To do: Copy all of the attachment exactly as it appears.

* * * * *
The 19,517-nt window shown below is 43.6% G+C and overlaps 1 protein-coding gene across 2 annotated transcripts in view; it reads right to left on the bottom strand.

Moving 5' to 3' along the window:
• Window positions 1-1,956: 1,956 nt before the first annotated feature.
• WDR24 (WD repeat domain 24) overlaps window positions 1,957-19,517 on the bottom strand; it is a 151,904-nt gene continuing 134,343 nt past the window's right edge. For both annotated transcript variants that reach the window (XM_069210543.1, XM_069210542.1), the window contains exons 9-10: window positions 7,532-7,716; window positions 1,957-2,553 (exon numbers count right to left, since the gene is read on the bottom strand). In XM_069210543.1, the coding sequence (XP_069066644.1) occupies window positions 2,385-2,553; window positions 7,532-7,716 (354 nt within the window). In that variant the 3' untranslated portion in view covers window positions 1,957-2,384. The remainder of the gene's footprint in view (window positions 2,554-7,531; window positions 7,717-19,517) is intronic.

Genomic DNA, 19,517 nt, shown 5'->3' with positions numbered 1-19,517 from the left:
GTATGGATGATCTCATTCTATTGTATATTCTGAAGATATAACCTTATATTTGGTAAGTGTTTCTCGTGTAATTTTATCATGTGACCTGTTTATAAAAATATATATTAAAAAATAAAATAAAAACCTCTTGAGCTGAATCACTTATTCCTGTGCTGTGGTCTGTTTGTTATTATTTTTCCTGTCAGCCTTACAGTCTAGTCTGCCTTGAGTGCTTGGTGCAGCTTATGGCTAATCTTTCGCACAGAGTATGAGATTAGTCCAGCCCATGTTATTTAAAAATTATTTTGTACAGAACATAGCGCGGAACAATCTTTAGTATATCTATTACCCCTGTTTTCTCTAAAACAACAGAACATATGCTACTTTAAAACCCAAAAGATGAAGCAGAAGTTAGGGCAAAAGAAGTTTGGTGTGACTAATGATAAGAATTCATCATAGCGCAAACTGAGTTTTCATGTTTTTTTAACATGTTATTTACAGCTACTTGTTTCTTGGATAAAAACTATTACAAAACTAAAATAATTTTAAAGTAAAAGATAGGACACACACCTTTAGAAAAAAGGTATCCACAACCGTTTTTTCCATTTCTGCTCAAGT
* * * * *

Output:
The 19,517-nt window shown below is 43.6% G+C and overlaps 1 protein-coding gene across 2 annotated transcripts in view; it reads right to left on the bottom strand.

Moving 5' to 3' along the window:
• Window positions 1-1,956: 1,956 nt before the first annotated feature.
• WDR24 (WD repeat domain 24) overlaps window positions 1,957-19,517 on the bottom strand; it is a 151,904-nt gene continuing 134,343 nt past the window's right edge. For both annotated transcript variants that reach the window (XM_069210543.1, XM_069210542.1), the window contains exons 9-10: window positions 7,532-7,716; window positions 1,957-2,553 (exon numbers count right to left, since the gene is read on the bottom strand). In XM_069210543.1, the coding sequence (XP_069066644.1) occupies window positions 2,385-2,553; window positions 7,532-7,716 (354 nt within the window). In that variant the 3' untranslated portion in view covers window positions 1,957-2,384. The remainder of the gene's footprint in view (window positions 2,554-7,531; window positions 7,717-19,517) is intronic.

Genomic DNA, 19,517 nt, shown 5'->3' with positions numbered 1-19,517 from the left:
GTATGGATGATCTCATTCTATTGTATATTCTGAAGATATAACCTTATATTTGGTAAGTGTTTCTCGTGTAATTTTATCATGTGACCTGTTTATAAAAATATATATTAAAAAATAAAATAAAAACCTCTTGAGCTGAATCACTTATTCCTGTGCTGTGGTCTGTTTGTTATTATTTTTCCTGTCAGCCTTACAGTCTAGTCTGCCTTGAGTGCTTGGTGCAGCTTATGGCTAATCTTTCGCACAGAGTATGAGATTAGTCCAGCCCATGTTATTTAAAAATTATTTTGTACAGAACATAGCGCGGAACAATCTTTAGTATATCTATTACCCCTGTTTTCTCTAAAACAACAGAACATATGCTACTTTAAAACCCAAAAGATGAAGCAGAAGTTAGGGCAAAAGAAGTTTGGTGTGACTAATGATAAGAATTCATCATAGCGCAAACTGAGTTTTCATGTTTTTTTAACATGTTATTTACAGCTACTTGTTTCTTGGATAAAAACTATTACAAAACTAAAATAATTTTAAAGTAAAAGATAGGACACACACCTTTAGAAAAAAGGTATCCACAACCGTTTTTTCCATTTCTGCTCAAGT